If you know me or you’ve followed this blog, you know how I am about catchphrases in church. I do my best to combat them. I know that people wanna be clever and say cute things or things that will get them likes and shares on social media, but I always remind people that when it comes to the Word of God, clever, but out of context is still wrong. God’s Word deserve more respect than that. It should never be watered down or manipulated until it’s on par with a catchphrase.
One of the catchphrases getting traction these days in Christian circles is the statement “Jesus dropped the charges”. The first time I heard the phrase, it was in a viral video where a woman was giving her testimony. In short, she said she went to court one day, believing she had a warrant, but to her surprise, the warrant was nowhere to be found. From there, she exclaimed “Jesus dropped the charges!”, and the church went up.
I found it hilarious. I probably even shared it on my Facebook page, because contrary to what people may think when I tear down a Christian catchphrase, I love a good laugh. However, it’s all fun and games until people start taking that joke as Bible.
And here is my issue with things like “When praises go up, blessings come down”, or “Too blessed to be stressed”, things that aren’t supported by Scripture. People begin quoting them so often that they become the fabric of our churches. Combine that with people that won’t come to Bible class to see that some of these things aren’t anywhere to be found in the Bible, and you have people that will quote catchphrases as if they actually are Bible Verses. This seems like a small thing, but it can be quite problematic to the faith.
When we start leaning on things like “Jesus dropped the charges”, we fail to examine what that statement is saying. Again, don’t get me wrong. I love a good joke. As long as it stays that way when it comes to what we believe in our Christian faith. When we examine that statement of charges dropped, we must realize what that means. When charges are dropped, people go free and nobody pays a penalty. Nobody, that is, but the victim of the crime.
When charges are dropped, it’s sometimes due to a lack of evidence, and other times, people being falsely accused. In the case of the young woman in the viral video, she could’ve fallen into either of these categories and thus, the charges were dropped. However, in the case of sin, even though grace and mercy was given to us, there is no lack of evidence and we are by no means innocent or falsely accused.
A quick trip to the book of Romans helps us to understand all of this. In Romans 3:23 we find that we all have sinned and fallen short of His glory (charges filed). In Romans 6:23 we find that the wages of sin is death (punishment established). However, in Romans 5:8-11 we find that while we were sinners (guilty) Christ died for us, and through His blood, we escaped condemnation (freed, but not innocent). Yes, we got off, but not because God backed off. We got off because Jesus stepped up.
The crime of sin that you and I commit on a regular basis is a crime against God, and therefore, God is the first victim of our crimes. David says to God famously in Psalms 51:4 (NLT):
“Against You, and You alone, have I sinned; I have done what is evil in your sight. You will be proved right in what you say, and your judgement against me is just.”
David understands his guilt and he understands who he’s harmed. He also understands that whatever punishment he receives is just. And if you know the story of David and Bathsheba, you know that even though God didn’t take his life, there was still a price to pay (2 Samuel 12:13-24). When you and I sin, we can throw ourselves on the mercy of God’s court and sometimes we won’t pay as harshly as we should for what we’ve done, but that will never, ever be because God dropped any charges against us.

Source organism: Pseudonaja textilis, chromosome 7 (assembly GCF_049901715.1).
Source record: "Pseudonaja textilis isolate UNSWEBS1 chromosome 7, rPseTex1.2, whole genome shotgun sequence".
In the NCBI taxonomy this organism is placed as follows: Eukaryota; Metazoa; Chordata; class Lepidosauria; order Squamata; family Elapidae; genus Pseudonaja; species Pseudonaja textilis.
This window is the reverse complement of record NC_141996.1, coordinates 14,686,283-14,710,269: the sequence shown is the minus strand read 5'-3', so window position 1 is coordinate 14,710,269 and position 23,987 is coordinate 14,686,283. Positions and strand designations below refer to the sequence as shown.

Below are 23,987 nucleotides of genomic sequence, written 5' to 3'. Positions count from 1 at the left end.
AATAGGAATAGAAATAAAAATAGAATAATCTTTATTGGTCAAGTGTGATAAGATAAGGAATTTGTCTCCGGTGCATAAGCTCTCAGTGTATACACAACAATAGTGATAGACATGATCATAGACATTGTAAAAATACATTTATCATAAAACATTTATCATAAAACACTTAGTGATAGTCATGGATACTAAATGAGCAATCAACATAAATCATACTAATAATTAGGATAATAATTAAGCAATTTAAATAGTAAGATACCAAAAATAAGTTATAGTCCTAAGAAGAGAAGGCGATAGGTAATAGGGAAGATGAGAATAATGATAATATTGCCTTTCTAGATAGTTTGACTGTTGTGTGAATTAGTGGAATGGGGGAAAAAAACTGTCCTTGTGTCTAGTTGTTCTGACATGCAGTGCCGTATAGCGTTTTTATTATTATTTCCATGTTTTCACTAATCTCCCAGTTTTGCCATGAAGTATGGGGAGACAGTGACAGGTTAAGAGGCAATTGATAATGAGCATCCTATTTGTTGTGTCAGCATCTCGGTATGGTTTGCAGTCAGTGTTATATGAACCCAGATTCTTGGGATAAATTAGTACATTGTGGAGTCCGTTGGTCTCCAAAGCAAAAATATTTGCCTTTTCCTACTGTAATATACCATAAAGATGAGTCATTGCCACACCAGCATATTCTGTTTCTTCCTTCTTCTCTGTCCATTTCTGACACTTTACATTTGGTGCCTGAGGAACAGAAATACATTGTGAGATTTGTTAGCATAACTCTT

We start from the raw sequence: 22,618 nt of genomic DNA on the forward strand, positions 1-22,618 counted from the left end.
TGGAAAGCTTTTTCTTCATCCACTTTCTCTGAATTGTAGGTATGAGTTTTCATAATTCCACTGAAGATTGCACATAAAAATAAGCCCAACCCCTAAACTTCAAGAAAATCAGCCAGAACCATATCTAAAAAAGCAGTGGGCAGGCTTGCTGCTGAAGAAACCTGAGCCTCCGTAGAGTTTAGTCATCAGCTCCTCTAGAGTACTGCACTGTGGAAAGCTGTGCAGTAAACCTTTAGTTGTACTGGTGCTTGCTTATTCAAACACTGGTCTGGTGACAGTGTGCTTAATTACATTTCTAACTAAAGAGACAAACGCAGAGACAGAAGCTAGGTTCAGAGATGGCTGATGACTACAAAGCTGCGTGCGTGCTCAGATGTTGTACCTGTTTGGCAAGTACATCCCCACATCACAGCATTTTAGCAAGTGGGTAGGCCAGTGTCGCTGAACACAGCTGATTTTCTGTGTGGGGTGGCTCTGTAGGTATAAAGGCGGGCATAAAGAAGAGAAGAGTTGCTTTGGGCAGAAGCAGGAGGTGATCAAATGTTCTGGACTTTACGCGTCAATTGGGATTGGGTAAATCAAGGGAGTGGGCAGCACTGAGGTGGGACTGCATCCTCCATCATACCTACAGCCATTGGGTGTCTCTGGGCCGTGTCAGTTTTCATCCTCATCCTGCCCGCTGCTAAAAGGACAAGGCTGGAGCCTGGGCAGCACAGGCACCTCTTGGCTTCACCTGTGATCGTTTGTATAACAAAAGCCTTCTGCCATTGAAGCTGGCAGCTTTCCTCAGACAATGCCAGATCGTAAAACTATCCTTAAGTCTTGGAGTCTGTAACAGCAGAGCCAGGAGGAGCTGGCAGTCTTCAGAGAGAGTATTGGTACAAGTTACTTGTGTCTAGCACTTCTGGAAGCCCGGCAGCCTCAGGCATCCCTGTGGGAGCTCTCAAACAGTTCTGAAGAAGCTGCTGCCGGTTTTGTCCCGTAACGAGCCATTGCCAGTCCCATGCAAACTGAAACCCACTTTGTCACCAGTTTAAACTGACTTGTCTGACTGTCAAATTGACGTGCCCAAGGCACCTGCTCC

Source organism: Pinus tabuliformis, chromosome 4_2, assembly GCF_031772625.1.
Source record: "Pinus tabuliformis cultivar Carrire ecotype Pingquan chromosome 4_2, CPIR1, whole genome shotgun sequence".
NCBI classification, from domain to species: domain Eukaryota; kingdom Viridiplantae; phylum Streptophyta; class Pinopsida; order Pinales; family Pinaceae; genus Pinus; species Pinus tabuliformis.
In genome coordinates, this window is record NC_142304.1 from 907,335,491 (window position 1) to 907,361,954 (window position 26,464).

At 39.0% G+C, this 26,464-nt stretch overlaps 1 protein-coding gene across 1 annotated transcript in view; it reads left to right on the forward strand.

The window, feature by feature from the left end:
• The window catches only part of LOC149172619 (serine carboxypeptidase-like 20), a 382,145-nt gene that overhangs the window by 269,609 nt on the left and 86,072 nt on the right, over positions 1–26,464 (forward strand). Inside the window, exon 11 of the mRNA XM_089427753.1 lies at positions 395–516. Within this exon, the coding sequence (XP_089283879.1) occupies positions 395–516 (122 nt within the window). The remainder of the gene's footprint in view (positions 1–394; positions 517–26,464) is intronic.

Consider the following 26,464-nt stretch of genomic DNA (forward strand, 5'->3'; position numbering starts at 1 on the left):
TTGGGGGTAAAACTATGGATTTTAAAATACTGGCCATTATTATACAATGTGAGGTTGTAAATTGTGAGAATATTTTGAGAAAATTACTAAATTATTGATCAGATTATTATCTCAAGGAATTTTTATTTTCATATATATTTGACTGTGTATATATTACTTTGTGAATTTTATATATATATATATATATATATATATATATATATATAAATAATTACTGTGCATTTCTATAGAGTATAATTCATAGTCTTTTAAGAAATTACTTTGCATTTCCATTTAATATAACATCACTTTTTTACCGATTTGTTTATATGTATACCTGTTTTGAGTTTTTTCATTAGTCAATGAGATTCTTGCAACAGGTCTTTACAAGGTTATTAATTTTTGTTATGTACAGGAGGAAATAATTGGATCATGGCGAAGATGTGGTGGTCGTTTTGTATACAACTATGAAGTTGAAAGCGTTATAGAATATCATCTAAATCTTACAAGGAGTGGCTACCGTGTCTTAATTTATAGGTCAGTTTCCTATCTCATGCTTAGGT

As David said, the evidence is against us. We have fallen short of His glory, just as the Bible says we will (Romans 3:23). Hebrews 9:22 (NLT) tells us that “without the shedding of blood, there is no forgiveness”. This means that charges are never dropped as it relates to our wrongdoing. Somebody had to pay.
When we reduce grace, mercy, redemption, and forgiveness to mere catchphrases, we minimize the work of the cross. We minimize the sacrifice that Jesus made for us by taking our place on the cross. He who knew no sin became sin (2 Corinthians 5:21) can be translated, He who did nothing wrong paid for the wrong that was done. No, Jesus didn’t drop the charges, Jesus took the charges.
Again, I’m not trying to ruin anybody’s fun, but the church must always remember what’s true. Isaiah 53:5-6 (NLT) says:
“But he was pierced for our rebellion, crushed for our sins. He was beaten so we could be whole. He was whipped so we could be healed. All of us, like sheep, have strayed away. We have left God’s paths to follow our own. Yet the Lord laid on Him the sins of us all.”
We must remember that if everybody gets away with it, then grace is rendered unnecessary. The moment that we forget the fact that someone else paid for what we did, that’s the moment we begin to live recklessly, and that’s the moment that we become ungrateful. I hate to be a wet blanket, but in the midst of our having fun, let us never forget what was done for us on Calvary just to get a few likes, laughs, shares, and amens. Be creative, but be sound. Have a laugh, but have respect for the truth of The Word.
Hebrews 12:2 reminds us that He “endured the cross, disregarding its shame”. My brothers and sisters, there are no dropped charges for the Christian. If I can borrow another catchphrase, “Jesus paid it all”. That one fits because He really and truly did pay for our sins. The nail prints in His hands and feet tells us that someone faced punishment for what we did. Embrace your freedom and celebrate your escape. But in the midst of your celebration, never forget how you got free in the first place.